In one matter, he filed a complaint against the U.S. Air Force and Placer County as the result of his client's arrest. The case was ultimately dismissed because Birt failed to prosecute the case by repeatedly failing to oppose the defendant's motion to dismiss. An appeal also was dismissed for failure to comply with court rules.
Birt's client, who had paid a $2,000 advance fee, did not learn the status of his case for nearly two years, and he demanded a return of his files and a refund when he learned the case was dismissed. Birt filed a motion to withdraw as attorney of record, but failed to set the matter for hearing. The court ultimately ordered the case closed.
Birt's client sued him in small claims court and was awarded $3,390. Birt has paid $2,150 of that amount.
In another matter, Birt was retained by a client to appeal a Social Security claim denial and paid him more than $7,000 in advance fees. He had 60 days to file a civil action but did not do so. The client sued Birt in small claims court and received a judgment which Birt paid.
In two matters involving the Office of Workers' Compensation, Birt collected an advance fee of $3,000 without obtaining the required prior approval of the Secretary of Labor, did not deposit the money in his trust account and misappropriated $1,000 from each client.
In other cases, he commingled funds, wrote bad checks and used the client trust account for personal purposes.
Birt also did not inform one client about the terms of a settlement offer, which expired without the client's knowledge, and in another case, when the client complained to the State Bar about Birt's conduct, he charged her $100 to review the complaint and $60 for a phone call to the bar seeking an extension of time to reply to the complaint.
Birt also was convicted in 1998 of carrying a loaded firearm in public and carrying a concealed weapon without a license in a car. He was acquitted of two other counts and the court declared a mistrial on two additional counts.
Birt had been arrested in El Dorado County after the passenger in his car told police Birt had a gun. Officers found a loaded .25 caliber semi-automatic handgun and three bottles of wine, one opened and about one-quarter full, in his car.
In mitigation, Birt had no prior record of discipline.
GLENN EDWARD TAYLOR [#114388], 47, of Chino Hills was suspended for 30 days, stayed, placed on two years of probation and was ordered to take the MPRE within one year. The order took effect March 13, 2002.
Taylor stipulated that he failed to maintain client funds in a trust account.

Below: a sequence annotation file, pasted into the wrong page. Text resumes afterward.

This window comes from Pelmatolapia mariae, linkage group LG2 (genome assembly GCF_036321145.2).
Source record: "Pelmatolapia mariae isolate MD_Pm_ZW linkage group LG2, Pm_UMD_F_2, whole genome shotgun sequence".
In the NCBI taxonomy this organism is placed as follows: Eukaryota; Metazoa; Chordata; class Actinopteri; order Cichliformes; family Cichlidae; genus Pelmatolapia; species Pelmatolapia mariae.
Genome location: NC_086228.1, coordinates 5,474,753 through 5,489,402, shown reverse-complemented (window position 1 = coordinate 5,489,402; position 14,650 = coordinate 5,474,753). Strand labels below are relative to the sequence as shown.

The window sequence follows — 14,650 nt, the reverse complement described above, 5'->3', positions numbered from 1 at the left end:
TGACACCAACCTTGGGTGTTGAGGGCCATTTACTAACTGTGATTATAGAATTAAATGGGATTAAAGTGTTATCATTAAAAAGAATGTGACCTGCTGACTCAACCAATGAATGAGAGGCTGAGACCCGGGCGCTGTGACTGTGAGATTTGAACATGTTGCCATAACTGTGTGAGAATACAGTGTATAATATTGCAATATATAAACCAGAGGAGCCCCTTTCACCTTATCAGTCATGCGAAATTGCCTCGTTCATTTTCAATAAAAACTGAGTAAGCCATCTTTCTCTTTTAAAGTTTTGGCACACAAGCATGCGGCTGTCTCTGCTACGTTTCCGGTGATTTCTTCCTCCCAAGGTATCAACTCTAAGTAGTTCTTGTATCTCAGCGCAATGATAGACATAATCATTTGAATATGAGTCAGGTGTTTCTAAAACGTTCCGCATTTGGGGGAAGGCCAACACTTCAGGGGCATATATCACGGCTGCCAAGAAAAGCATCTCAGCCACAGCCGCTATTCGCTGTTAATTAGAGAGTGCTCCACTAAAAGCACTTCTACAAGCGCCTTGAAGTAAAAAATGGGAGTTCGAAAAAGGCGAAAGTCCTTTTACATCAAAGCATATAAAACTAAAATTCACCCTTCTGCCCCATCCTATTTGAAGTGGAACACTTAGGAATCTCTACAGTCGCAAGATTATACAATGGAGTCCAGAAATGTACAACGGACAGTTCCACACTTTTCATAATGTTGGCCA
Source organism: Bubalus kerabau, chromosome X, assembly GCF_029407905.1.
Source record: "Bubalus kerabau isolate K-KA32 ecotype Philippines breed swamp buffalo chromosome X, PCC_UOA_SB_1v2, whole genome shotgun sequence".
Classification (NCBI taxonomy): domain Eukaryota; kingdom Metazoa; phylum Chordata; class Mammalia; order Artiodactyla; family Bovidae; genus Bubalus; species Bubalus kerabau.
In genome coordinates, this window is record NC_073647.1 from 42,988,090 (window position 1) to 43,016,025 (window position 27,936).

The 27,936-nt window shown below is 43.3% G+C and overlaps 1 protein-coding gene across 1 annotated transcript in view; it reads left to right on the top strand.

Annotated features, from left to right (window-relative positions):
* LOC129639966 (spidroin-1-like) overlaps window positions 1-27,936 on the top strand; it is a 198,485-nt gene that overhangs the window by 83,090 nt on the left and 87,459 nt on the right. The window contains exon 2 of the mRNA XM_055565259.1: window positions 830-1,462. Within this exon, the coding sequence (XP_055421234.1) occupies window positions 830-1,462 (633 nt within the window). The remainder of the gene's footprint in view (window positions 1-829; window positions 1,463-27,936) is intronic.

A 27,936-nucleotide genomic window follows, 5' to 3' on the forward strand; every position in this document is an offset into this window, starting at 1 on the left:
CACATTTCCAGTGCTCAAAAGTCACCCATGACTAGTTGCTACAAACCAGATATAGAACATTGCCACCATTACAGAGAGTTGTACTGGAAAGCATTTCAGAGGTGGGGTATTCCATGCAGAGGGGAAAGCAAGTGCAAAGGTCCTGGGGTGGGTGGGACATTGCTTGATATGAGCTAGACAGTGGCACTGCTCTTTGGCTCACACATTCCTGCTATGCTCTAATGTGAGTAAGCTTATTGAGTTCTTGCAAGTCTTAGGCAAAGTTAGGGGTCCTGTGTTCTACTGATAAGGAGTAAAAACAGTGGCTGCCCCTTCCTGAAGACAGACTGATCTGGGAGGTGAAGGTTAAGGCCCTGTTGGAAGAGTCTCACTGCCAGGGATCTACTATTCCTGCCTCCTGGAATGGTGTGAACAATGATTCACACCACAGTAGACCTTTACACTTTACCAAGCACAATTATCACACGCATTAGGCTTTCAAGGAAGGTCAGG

He handled a personal injury claim for a client who incurred charges of $2,319 for medical treatment. A $1,000 settlement went directly to the medical clinic.
Taylor negotiated a $4,500 settlement through a website called SettleOnline. com, and had his client sign a final statement indicating that the medical center had agreed to reduce its bill by $519, leaving a balance of $800.
After deducting his fee, Taylor was required to keep a balance in his trust account of at least $2,625. However, he allowed the balance to dip below that amount at least seven times during a three-week period. In addition, the medical clinic denied it had reduced its bill, so the client paid the remainder from the settlement funds.
Taylor was privately reproved in 2001 for failure to perform legal services competently or communicate with clients. In mitigation, he cooperated with the bar's investigation.
WILLIAM MARTIN WITTKE [#68053], 62, of La Mesa was suspended for one year, stayed, and placed on two years of probation. The order took effect March 13, 2002.
Wittke stipulated to two counts of failing to comply with probation conditions attached to a 1998 discipline: he did not file a quarterly probation report or complete 20 hours of continuing education.
The 1998 discipline was the result of misconduct including failure to perform legal services competently, refund unearned fees, communicate with a client or cooperate with the bar's investigation. It also resulted from a failure to comply with probation conditions attached to a 1996 order.
Underlying the 1996 order was a failure to perform legal services competently, return client files, pay court-ordered sanctions, communicate with a client or cooperate with the bar's investigation.
In mitigation, Wittke cooperated with the bar's investigation and he had severe financial problems at the time of the misconduct.
JUSTIN R. DAHLZ [#139783], 66, of South San Francisco was suspended for four years, stayed, and until he proves his rehabilitation, placed on four years of probation with a one-year actual suspension and was ordered to comply with rule 955. The order took effect March 15, 2002.
Dahlz sought review of a hearing judge's findings and recommendation for discipline. The review department upheld most of the findings and increased the recommended discipline because of his "serious aggravation in lying to the opposing party . . . and to the State Bar investigator and the State Bar Court in the presentation of testimony and exhibits."